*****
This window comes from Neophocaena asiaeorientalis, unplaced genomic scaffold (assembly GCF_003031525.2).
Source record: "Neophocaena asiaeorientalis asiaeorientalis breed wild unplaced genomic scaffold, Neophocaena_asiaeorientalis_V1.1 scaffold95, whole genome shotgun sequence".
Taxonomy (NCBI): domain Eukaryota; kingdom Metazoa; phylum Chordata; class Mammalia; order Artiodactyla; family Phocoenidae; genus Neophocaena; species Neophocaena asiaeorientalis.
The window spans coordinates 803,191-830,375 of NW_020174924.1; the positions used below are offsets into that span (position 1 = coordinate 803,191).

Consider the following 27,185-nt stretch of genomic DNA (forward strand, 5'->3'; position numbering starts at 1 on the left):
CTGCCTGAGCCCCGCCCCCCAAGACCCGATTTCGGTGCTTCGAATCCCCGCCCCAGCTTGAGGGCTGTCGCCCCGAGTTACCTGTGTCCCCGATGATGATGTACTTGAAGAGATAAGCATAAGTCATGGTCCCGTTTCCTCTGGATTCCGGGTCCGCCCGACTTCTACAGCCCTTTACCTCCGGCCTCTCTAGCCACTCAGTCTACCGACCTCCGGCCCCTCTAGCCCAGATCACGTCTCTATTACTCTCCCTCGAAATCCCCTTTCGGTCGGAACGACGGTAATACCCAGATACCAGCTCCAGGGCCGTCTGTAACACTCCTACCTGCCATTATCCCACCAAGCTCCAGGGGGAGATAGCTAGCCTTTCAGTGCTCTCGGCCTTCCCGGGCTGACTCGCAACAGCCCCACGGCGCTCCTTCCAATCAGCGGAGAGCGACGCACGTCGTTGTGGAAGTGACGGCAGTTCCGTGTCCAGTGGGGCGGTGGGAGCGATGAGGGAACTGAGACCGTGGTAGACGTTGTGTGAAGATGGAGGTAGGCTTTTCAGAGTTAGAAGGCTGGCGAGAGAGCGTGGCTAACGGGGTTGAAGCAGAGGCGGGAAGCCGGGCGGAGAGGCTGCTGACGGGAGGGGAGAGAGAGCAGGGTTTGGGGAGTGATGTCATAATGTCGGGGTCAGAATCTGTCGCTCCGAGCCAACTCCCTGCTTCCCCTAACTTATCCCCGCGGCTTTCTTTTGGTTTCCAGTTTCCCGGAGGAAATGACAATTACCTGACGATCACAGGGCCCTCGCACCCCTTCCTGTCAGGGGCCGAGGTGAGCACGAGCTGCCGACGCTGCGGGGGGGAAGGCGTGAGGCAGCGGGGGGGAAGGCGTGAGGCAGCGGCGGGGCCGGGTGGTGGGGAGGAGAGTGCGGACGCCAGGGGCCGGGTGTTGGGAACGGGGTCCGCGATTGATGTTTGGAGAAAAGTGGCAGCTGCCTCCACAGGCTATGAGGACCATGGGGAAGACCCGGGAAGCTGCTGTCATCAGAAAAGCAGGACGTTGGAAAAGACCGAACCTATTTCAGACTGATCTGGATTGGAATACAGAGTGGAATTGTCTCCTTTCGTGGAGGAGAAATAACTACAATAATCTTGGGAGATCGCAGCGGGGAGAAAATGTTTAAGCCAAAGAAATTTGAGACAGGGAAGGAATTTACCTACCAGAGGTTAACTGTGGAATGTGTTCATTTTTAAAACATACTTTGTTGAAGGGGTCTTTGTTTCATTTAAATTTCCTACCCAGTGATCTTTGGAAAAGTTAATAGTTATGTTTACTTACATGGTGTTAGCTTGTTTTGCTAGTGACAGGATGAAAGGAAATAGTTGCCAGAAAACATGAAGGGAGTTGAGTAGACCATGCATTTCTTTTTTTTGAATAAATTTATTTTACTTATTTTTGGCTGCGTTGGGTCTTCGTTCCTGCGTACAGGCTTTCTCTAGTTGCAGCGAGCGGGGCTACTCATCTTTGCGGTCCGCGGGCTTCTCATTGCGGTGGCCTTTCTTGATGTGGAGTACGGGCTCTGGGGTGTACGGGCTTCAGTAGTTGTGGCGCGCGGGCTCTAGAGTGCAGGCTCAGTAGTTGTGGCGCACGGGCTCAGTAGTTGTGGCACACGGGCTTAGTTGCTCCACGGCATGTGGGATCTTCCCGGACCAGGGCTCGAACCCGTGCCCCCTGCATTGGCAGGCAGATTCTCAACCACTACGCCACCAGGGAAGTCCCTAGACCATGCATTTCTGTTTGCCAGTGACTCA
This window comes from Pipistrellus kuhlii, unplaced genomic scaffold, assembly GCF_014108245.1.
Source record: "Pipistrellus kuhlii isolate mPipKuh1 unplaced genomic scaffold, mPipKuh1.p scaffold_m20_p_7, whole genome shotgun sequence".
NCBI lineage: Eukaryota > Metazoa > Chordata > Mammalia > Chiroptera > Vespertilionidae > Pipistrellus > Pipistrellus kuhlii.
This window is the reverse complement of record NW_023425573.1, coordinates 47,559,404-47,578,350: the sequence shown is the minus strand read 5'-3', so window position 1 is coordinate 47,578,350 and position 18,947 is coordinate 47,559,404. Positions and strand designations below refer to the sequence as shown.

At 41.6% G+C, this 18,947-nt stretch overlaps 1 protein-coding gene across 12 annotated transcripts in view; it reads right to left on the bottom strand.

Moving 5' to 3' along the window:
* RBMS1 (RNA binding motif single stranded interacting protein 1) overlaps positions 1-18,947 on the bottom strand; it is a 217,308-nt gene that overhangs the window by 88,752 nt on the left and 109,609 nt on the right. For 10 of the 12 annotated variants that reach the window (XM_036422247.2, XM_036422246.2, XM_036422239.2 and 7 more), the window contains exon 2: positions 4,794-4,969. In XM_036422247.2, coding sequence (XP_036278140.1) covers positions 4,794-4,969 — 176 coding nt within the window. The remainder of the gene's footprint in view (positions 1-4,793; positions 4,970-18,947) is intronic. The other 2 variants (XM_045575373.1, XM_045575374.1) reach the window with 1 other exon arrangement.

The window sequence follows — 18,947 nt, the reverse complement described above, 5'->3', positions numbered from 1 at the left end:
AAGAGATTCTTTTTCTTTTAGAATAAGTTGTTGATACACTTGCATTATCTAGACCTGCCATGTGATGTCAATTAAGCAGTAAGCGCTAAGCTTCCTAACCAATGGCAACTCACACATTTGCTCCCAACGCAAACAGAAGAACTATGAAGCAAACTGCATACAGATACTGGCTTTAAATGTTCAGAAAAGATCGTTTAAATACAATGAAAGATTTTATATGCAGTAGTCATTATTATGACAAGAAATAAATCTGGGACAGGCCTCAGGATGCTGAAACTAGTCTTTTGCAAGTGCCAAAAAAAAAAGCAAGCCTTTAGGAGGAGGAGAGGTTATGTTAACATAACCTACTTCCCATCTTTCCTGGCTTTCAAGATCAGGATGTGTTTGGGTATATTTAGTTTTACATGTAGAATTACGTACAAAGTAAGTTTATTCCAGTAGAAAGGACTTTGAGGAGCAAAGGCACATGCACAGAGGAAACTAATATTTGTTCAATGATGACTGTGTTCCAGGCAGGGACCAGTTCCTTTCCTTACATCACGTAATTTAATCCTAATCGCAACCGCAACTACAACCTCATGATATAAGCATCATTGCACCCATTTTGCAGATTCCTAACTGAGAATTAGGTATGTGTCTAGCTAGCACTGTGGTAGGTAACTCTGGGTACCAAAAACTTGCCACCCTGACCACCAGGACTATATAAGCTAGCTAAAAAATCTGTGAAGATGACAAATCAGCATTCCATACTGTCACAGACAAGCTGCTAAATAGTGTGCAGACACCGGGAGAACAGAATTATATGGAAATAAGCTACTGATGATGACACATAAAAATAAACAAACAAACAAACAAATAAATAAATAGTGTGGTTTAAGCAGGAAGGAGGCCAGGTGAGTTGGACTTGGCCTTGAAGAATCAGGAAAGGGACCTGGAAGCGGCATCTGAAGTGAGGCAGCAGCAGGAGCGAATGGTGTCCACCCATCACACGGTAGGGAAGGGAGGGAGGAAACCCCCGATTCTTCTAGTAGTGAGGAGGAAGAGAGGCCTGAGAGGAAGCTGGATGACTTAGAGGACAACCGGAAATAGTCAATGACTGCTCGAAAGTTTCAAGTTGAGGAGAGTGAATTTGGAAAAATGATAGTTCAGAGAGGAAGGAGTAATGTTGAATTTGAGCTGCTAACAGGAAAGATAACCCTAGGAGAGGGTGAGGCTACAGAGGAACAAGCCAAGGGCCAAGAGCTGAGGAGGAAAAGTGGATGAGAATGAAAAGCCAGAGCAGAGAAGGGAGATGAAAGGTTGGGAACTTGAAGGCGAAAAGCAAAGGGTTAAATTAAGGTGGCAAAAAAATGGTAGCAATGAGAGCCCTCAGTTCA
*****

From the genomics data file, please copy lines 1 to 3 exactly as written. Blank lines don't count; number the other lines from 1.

This window comes from Neophocaena asiaeorientalis, unplaced genomic scaffold (assembly GCF_003031525.2).
Source record: "Neophocaena asiaeorientalis asiaeorientalis breed wild unplaced genomic scaffold, Neophocaena_asiaeorientalis_V1.1 scaffold95, whole genome shotgun sequence".
Taxonomy (NCBI): domain Eukaryota; kingdom Metazoa; phylum Chordata; class Mammalia; order Artiodactyla; family Phocoenidae; genus Neophocaena; species Neophocaena asiaeorientalis.